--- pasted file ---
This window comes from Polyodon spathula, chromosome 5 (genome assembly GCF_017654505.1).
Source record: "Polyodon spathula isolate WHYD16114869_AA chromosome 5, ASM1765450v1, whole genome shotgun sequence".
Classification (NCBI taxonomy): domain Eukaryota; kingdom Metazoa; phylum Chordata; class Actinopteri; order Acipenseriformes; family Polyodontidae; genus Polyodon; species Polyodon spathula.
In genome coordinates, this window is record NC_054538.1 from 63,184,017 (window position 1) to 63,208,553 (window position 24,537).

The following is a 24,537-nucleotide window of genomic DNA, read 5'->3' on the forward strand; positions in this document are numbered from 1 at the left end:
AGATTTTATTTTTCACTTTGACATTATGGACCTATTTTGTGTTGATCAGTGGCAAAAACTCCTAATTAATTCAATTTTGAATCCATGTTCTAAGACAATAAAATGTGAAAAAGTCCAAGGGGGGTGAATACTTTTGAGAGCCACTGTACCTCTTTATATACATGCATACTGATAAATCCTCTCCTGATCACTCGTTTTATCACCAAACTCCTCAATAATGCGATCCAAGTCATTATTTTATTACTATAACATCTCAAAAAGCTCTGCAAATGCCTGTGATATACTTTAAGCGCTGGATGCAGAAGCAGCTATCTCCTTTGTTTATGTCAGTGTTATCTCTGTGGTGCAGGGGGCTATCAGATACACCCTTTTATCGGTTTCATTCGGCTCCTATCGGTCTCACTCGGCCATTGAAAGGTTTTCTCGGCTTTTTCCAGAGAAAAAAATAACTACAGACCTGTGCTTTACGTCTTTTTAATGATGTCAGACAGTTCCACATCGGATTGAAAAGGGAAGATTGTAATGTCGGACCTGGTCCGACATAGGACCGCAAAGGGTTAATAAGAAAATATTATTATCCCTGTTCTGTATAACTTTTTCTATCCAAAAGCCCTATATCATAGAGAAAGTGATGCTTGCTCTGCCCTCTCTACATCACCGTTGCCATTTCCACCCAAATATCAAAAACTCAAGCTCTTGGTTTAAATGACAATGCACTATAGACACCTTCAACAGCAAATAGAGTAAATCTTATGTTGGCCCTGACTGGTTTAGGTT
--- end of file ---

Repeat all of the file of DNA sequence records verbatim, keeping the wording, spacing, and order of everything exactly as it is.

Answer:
This window comes from Polyodon spathula, chromosome 5 (genome assembly GCF_017654505.1).
Source record: "Polyodon spathula isolate WHYD16114869_AA chromosome 5, ASM1765450v1, whole genome shotgun sequence".
Classification (NCBI taxonomy): domain Eukaryota; kingdom Metazoa; phylum Chordata; class Actinopteri; order Acipenseriformes; family Polyodontidae; genus Polyodon; species Polyodon spathula.
In genome coordinates, this window is record NC_054538.1 from 63,184,017 (window position 1) to 63,208,553 (window position 24,537).

The following is a 24,537-nucleotide window of genomic DNA, read 5'->3' on the forward strand; positions in this document are numbered from 1 at the left end:
AGATTTTATTTTTCACTTTGACATTATGGACCTATTTTGTGTTGATCAGTGGCAAAAACTCCTAATTAATTCAATTTTGAATCCATGTTCTAAGACAATAAAATGTGAAAAAGTCCAAGGGGGGTGAATACTTTTGAGAGCCACTGTACCTCTTTATATACATGCATACTGATAAATCCTCTCCTGATCACTCGTTTTATCACCAAACTCCTCAATAATGCGATCCAAGTCATTATTTTATTACTATAACATCTCAAAAAGCTCTGCAAATGCCTGTGATATACTTTAAGCGCTGGATGCAGAAGCAGCTATCTCCTTTGTTTATGTCAGTGTTATCTCTGTGGTGCAGGGGGCTATCAGATACACCCTTTTATCGGTTTCATTCGGCTCCTATCGGTCTCACTCGGCCATTGAAAGGTTTTCTCGGCTTTTTCCAGAGAAAAAAATAACTACAGACCTGTGCTTTACGTCTTTTTAATGATGTCAGACAGTTCCACATCGGATTGAAAAGGGAAGATTGTAATGTCGGACCTGGTCCGACATAGGACCGCAAAGGGTTAATAAGAAAATATTATTATCCCTGTTCTGTATAACTTTTTCTATCCAAAAGCCCTATATCATAGAGAAAGTGATGCTTGCTCTGCCCTCTCTACATCACCGTTGCCATTTCCACCCAAATATCAAAAACTCAAGCTCTTGGTTTAAATGACAATGCACTATAGACACCTTCAACAGCAAATAGAGTAAATCTTATGTTGGCCCTGACTGGTTTAGGTT